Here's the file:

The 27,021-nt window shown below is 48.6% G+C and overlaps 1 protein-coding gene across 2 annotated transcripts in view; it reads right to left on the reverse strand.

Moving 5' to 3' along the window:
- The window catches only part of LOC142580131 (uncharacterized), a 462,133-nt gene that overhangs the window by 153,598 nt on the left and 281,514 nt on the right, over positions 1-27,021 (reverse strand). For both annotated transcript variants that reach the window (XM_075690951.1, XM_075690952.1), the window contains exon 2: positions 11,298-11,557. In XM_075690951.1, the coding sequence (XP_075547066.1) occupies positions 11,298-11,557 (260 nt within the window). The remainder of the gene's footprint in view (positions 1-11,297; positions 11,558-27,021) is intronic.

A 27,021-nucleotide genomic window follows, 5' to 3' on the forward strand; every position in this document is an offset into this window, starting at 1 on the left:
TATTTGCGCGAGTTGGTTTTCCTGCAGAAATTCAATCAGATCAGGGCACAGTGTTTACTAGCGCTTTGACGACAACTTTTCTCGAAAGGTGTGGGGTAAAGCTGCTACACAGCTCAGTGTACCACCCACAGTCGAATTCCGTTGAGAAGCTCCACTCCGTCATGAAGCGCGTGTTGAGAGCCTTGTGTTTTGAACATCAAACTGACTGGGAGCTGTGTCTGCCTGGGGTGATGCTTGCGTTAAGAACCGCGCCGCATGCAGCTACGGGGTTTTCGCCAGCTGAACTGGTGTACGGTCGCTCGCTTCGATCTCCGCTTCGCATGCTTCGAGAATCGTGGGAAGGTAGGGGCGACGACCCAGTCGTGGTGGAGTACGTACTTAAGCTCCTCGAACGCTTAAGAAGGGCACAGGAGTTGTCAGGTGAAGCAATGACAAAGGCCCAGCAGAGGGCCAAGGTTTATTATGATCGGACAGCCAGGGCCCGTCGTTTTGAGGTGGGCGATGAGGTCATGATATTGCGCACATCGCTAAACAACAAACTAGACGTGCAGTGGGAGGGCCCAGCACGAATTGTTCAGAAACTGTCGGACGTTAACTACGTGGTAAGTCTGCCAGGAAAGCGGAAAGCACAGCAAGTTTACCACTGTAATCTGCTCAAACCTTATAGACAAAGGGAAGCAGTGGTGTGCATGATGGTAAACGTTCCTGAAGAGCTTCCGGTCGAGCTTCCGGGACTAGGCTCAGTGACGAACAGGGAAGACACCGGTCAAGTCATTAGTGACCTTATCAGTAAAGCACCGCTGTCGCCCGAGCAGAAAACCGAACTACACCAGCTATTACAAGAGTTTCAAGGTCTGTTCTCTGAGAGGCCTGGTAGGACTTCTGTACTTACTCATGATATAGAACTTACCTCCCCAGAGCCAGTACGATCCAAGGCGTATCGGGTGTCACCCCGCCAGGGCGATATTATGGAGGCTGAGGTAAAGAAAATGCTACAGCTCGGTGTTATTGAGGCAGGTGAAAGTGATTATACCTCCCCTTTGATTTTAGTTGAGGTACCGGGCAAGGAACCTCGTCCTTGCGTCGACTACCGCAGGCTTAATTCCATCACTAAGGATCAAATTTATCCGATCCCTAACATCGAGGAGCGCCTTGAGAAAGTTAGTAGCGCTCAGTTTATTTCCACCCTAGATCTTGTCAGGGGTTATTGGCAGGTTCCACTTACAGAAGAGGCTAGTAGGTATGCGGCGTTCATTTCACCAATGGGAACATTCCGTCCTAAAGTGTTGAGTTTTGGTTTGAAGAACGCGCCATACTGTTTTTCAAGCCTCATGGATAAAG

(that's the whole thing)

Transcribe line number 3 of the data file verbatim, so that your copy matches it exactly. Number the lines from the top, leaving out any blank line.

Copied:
- The window catches only part of LOC142580131 (uncharacterized), a 462,133-nt gene that overhangs the window by 153,598 nt on the left and 281,514 nt on the right, over positions 1-27,021 (reverse strand). For both annotated transcript variants that reach the window (XM_075690951.1, XM_075690952.1), the window contains exon 2: positions 11,298-11,557. In XM_075690951.1, the coding sequence (XP_075547066.1) occupies positions 11,298-11,557 (260 nt within the window). The remainder of the gene's footprint in view (positions 1-11,297; positions 11,558-27,021) is intronic.